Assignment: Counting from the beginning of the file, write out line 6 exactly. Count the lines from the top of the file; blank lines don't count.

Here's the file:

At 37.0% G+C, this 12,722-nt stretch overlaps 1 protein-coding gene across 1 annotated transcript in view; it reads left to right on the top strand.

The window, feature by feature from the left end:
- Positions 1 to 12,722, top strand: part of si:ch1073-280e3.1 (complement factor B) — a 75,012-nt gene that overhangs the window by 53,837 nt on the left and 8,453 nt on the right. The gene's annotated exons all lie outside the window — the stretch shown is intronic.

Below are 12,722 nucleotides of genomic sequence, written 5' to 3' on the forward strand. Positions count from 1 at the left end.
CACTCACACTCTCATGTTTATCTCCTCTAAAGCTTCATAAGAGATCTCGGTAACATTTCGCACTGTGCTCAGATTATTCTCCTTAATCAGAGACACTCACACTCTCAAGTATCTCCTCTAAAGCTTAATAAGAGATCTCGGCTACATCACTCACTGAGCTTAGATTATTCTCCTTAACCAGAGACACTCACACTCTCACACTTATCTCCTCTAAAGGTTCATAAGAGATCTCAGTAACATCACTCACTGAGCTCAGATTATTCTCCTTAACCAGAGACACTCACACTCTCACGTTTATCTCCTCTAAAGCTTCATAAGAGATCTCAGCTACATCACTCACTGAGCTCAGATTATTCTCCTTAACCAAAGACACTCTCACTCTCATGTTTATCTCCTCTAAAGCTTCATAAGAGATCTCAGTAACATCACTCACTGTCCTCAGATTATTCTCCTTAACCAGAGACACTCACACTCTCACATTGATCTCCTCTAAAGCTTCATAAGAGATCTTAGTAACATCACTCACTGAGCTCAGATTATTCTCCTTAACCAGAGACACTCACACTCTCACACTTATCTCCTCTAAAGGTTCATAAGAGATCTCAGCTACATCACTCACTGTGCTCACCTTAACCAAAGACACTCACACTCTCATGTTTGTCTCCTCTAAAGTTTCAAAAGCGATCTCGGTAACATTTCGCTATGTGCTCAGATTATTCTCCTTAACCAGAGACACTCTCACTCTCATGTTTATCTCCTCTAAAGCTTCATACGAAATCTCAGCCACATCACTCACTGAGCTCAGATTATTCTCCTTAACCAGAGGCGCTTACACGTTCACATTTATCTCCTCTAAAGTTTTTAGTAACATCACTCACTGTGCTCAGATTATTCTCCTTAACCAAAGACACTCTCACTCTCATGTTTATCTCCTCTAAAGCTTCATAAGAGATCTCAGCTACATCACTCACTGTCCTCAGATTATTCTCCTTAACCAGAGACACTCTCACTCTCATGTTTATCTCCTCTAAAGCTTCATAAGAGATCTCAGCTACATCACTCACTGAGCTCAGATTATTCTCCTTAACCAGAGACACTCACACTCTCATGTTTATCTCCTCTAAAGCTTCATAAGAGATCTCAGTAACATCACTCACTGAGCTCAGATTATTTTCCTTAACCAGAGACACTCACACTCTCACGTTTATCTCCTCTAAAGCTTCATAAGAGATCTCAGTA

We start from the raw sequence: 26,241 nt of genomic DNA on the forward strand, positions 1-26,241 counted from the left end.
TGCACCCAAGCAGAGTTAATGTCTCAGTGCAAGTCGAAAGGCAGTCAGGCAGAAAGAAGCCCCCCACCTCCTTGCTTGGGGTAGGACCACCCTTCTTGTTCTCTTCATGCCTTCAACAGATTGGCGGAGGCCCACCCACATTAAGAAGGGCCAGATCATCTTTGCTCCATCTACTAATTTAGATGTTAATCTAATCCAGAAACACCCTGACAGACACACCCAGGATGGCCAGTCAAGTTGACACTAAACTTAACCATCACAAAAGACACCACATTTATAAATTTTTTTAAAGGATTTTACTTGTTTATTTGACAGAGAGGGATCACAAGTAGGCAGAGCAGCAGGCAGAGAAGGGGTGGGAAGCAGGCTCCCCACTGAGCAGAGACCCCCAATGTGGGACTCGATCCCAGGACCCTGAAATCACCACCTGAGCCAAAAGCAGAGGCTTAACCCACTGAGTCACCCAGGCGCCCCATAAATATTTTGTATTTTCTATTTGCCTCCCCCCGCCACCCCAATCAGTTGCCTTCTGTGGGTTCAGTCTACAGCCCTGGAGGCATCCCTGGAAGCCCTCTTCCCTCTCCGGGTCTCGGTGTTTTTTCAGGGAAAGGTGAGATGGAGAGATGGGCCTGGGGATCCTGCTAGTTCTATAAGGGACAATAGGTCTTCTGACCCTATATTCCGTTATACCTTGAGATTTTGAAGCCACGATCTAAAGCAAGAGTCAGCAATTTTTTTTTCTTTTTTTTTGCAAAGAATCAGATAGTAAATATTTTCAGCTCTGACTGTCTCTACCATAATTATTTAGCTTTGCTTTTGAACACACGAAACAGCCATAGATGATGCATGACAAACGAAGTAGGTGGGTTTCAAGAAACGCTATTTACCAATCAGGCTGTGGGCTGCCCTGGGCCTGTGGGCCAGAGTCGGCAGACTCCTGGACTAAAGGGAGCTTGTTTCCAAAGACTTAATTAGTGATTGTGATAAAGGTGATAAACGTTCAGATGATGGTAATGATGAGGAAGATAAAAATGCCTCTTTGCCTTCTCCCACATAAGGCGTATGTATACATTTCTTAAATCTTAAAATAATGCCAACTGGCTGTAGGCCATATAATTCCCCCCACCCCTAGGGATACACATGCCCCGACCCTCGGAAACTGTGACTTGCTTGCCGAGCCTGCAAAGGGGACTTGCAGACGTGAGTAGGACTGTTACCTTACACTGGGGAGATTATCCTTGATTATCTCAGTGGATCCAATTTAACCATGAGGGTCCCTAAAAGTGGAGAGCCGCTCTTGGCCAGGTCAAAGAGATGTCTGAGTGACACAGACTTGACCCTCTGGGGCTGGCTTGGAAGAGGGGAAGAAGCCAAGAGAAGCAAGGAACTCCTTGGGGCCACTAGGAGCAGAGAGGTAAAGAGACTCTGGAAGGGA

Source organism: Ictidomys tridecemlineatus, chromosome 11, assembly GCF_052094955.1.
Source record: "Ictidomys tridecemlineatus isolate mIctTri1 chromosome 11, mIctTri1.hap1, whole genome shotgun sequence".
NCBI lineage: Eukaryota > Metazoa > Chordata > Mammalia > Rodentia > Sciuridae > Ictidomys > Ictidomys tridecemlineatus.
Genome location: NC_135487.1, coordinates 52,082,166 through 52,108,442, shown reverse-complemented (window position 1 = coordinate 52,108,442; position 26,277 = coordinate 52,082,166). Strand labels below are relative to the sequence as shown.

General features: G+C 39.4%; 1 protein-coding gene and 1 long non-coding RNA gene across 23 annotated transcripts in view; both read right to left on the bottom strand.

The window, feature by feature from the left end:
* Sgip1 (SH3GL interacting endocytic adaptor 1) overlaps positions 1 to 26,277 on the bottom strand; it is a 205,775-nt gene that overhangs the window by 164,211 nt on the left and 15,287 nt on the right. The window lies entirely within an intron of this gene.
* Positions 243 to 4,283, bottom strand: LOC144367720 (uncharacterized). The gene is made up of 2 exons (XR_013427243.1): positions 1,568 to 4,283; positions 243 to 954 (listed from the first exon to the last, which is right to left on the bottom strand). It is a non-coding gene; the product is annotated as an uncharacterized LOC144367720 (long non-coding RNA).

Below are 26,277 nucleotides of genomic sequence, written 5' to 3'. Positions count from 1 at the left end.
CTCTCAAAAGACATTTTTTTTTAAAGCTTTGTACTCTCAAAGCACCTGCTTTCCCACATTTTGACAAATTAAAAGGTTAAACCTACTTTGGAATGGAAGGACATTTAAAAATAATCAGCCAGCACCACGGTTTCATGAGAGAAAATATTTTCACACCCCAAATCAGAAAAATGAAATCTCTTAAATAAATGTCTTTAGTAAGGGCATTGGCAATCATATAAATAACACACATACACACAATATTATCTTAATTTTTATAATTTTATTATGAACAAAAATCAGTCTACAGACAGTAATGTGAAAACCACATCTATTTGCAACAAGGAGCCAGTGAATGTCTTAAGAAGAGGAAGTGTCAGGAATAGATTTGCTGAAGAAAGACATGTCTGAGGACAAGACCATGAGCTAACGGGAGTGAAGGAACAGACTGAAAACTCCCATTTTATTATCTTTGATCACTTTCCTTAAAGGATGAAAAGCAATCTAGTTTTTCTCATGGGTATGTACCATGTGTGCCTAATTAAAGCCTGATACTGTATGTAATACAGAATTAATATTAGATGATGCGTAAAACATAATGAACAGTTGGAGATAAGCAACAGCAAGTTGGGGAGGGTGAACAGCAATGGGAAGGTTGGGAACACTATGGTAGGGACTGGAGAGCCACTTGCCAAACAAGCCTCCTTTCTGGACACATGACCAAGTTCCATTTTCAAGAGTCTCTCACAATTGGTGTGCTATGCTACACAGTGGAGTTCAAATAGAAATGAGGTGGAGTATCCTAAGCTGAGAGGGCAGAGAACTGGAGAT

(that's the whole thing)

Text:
We start from the raw sequence: 26,241 nt of genomic DNA on the forward strand, positions 1-26,241 counted from the left end.